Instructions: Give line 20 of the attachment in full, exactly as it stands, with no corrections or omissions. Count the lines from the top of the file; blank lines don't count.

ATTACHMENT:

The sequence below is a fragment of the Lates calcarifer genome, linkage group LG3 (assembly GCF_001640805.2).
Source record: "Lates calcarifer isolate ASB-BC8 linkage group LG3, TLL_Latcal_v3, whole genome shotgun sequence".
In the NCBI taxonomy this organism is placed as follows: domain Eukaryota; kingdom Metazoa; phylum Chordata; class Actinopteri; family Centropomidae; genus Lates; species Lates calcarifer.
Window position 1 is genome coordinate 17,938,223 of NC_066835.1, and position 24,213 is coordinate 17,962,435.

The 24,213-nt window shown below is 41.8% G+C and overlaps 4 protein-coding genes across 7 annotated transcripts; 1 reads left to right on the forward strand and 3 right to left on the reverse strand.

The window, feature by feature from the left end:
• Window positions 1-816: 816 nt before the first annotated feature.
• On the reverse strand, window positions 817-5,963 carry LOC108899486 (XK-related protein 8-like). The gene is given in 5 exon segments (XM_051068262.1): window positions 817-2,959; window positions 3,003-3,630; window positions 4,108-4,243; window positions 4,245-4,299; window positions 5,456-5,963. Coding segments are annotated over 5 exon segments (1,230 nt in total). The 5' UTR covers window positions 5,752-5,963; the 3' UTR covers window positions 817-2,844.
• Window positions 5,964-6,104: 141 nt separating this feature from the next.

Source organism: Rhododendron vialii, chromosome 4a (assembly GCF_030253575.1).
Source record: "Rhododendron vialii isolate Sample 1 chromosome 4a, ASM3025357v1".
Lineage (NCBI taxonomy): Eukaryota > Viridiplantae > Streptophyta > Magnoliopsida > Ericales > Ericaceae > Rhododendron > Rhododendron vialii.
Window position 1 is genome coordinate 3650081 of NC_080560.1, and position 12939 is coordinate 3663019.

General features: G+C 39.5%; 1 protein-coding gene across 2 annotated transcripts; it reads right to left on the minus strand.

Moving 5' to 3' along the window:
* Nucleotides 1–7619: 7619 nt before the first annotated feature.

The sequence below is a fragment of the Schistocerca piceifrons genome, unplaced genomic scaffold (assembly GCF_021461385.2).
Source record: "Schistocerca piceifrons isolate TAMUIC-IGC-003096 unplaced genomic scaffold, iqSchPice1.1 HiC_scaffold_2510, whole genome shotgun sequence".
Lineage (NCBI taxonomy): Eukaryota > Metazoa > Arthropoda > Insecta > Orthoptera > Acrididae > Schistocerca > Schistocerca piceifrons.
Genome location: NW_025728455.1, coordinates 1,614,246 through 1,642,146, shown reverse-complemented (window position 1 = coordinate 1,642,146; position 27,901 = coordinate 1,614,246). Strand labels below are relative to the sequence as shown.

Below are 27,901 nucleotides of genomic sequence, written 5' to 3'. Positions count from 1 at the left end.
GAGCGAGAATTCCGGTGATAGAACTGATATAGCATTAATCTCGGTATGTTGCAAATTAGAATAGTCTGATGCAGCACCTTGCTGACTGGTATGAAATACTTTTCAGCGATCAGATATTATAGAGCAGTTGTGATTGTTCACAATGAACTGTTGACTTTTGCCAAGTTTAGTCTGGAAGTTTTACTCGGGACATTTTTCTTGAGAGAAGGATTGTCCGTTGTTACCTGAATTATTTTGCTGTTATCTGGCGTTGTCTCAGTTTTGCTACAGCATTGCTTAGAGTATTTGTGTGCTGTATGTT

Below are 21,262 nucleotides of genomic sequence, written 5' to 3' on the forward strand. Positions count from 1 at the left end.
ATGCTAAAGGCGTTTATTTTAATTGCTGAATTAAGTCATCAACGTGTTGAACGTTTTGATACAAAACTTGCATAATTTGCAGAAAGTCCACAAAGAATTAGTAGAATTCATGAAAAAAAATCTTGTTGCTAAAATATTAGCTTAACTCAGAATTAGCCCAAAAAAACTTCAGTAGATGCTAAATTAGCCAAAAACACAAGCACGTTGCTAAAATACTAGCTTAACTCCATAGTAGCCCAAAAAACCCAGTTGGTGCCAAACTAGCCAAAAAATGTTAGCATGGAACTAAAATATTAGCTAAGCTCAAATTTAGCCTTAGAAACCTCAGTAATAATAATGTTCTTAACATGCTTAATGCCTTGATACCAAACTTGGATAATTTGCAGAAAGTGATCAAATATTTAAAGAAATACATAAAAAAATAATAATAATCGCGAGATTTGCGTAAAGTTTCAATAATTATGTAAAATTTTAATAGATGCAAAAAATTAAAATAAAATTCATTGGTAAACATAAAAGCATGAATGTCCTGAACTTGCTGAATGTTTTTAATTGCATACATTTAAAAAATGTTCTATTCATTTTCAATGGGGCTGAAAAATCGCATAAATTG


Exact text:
Genome location: NW_025728455.1, coordinates 1,614,246 through 1,642,146, shown reverse-complemented (window position 1 = coordinate 1,642,146; position 27,901 = coordinate 1,614,246). Strand labels below are relative to the sequence as shown.